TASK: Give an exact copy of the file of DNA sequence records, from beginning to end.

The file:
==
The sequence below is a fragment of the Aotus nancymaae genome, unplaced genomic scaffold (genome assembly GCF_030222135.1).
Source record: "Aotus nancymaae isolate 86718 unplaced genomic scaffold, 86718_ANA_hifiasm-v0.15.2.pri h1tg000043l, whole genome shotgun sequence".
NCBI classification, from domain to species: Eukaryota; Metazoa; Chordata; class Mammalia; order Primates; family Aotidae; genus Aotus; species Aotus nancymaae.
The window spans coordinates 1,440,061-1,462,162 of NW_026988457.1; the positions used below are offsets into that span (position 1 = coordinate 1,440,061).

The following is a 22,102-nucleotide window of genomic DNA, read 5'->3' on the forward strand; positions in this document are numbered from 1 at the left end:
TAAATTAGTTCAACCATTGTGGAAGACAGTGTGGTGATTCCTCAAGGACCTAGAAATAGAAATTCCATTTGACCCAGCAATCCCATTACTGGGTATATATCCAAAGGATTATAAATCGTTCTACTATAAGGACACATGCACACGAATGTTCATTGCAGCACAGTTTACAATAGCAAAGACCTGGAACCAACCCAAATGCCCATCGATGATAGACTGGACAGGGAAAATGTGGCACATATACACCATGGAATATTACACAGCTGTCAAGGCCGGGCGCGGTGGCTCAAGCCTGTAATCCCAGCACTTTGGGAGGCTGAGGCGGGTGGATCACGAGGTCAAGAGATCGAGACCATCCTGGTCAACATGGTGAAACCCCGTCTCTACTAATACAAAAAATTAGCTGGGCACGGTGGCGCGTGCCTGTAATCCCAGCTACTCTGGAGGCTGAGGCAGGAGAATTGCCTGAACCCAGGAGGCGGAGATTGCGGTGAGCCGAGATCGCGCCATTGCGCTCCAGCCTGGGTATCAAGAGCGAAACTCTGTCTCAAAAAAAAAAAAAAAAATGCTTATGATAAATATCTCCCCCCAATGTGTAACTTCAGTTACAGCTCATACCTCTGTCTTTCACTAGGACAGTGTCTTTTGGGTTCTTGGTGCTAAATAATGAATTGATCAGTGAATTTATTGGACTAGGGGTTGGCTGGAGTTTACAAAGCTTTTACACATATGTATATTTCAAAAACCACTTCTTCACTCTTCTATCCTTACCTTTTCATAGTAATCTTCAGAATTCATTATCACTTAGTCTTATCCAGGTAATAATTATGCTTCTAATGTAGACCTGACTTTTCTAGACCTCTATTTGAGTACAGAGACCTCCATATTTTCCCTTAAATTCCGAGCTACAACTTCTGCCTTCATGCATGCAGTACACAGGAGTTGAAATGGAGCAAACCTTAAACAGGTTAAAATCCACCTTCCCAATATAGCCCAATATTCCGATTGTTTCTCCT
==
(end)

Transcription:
The sequence below is a fragment of the Aotus nancymaae genome, unplaced genomic scaffold (genome assembly GCF_030222135.1).
Source record: "Aotus nancymaae isolate 86718 unplaced genomic scaffold, 86718_ANA_hifiasm-v0.15.2.pri h1tg000043l, whole genome shotgun sequence".
NCBI classification, from domain to species: Eukaryota; Metazoa; Chordata; class Mammalia; order Primates; family Aotidae; genus Aotus; species Aotus nancymaae.
The window spans coordinates 1,440,061-1,462,162 of NW_026988457.1; the positions used below are offsets into that span (position 1 = coordinate 1,440,061).

The following is a 22,102-nucleotide window of genomic DNA, read 5'->3' on the forward strand; positions in this document are numbered from 1 at the left end:
TAAATTAGTTCAACCATTGTGGAAGACAGTGTGGTGATTCCTCAAGGACCTAGAAATAGAAATTCCATTTGACCCAGCAATCCCATTACTGGGTATATATCCAAAGGATTATAAATCGTTCTACTATAAGGACACATGCACACGAATGTTCATTGCAGCACAGTTTACAATAGCAAAGACCTGGAACCAACCCAAATGCCCATCGATGATAGACTGGACAGGGAAAATGTGGCACATATACACCATGGAATATTACACAGCTGTCAAGGCCGGGCGCGGTGGCTCAAGCCTGTAATCCCAGCACTTTGGGAGGCTGAGGCGGGTGGATCACGAGGTCAAGAGATCGAGACCATCCTGGTCAACATGGTGAAACCCCGTCTCTACTAATACAAAAAATTAGCTGGGCACGGTGGCGCGTGCCTGTAATCCCAGCTACTCTGGAGGCTGAGGCAGGAGAATTGCCTGAACCCAGGAGGCGGAGATTGCGGTGAGCCGAGATCGCGCCATTGCGCTCCAGCCTGGGTATCAAGAGCGAAACTCTGTCTCAAAAAAAAAAAAAAAAATGCTTATGATAAATATCTCCCCCCAATGTGTAACTTCAGTTACAGCTCATACCTCTGTCTTTCACTAGGACAGTGTCTTTTGGGTTCTTGGTGCTAAATAATGAATTGATCAGTGAATTTATTGGACTAGGGGTTGGCTGGAGTTTACAAAGCTTTTACACATATGTATATTTCAAAAACCACTTCTTCACTCTTCTATCCTTACCTTTTCATAGTAATCTTCAGAATTCATTATCACTTAGTCTTATCCAGGTAATAATTATGCTTCTAATGTAGACCTGACTTTTCTAGACCTCTATTTGAGTACAGAGACCTCCATATTTTCCCTTAAATTCCGAGCTACAACTTCTGCCTTCATGCATGCAGTACACAGGAGTTGAAATGGAGCAAACCTTAAACAGGTTAAAATCCACCTTCCCAATATAGCCCAATATTCCGATTGTTTCTCCT